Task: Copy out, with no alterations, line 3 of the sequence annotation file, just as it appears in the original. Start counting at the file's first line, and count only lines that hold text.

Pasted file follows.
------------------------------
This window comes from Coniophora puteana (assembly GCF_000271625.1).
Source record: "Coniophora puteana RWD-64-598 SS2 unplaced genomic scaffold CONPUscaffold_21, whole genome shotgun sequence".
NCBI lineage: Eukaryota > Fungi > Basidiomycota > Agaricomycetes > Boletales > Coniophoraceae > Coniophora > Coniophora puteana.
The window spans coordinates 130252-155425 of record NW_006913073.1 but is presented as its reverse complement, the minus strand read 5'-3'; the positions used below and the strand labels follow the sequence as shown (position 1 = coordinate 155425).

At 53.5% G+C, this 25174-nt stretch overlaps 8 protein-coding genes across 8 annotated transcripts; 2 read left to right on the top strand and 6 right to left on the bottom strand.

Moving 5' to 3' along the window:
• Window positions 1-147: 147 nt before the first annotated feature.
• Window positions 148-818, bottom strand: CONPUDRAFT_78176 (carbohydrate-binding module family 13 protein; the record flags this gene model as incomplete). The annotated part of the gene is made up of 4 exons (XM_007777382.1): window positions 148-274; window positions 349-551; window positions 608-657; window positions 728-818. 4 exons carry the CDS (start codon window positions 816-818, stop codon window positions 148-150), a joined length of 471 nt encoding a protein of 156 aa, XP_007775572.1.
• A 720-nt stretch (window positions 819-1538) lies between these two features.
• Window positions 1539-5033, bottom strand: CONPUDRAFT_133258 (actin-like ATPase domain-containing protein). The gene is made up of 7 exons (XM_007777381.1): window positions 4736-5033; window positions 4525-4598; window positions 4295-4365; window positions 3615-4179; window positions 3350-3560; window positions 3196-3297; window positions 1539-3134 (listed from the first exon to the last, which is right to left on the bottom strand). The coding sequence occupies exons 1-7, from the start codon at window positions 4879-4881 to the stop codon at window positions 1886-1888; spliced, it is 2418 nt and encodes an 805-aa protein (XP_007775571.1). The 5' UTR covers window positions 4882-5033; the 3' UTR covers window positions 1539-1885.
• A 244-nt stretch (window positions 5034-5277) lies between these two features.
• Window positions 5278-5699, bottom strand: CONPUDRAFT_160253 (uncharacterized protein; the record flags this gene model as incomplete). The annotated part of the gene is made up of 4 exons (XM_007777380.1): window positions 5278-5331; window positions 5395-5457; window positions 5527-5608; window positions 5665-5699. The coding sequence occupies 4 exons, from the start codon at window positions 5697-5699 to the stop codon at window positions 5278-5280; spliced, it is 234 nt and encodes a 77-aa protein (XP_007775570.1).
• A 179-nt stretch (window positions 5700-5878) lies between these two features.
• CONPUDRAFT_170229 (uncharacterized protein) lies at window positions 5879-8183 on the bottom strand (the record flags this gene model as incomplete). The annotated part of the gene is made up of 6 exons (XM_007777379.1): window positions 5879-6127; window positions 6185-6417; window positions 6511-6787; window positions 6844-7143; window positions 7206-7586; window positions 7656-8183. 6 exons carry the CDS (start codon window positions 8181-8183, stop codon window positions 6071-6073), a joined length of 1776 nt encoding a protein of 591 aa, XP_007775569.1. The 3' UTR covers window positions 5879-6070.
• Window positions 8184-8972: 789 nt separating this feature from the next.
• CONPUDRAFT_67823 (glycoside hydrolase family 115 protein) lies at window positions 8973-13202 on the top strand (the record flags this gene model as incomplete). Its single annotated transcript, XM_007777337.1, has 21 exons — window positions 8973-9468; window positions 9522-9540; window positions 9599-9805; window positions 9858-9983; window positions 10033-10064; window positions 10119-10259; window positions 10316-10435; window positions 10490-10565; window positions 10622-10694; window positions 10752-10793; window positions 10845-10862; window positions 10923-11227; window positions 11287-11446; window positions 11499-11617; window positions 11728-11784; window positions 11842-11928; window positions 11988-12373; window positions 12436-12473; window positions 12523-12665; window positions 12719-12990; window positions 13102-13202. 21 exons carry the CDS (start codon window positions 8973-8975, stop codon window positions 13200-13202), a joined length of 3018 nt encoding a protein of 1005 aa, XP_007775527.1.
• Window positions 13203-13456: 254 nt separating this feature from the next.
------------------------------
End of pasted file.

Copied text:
NCBI lineage: Eukaryota > Fungi > Basidiomycota > Agaricomycetes > Boletales > Coniophoraceae > Coniophora > Coniophora puteana.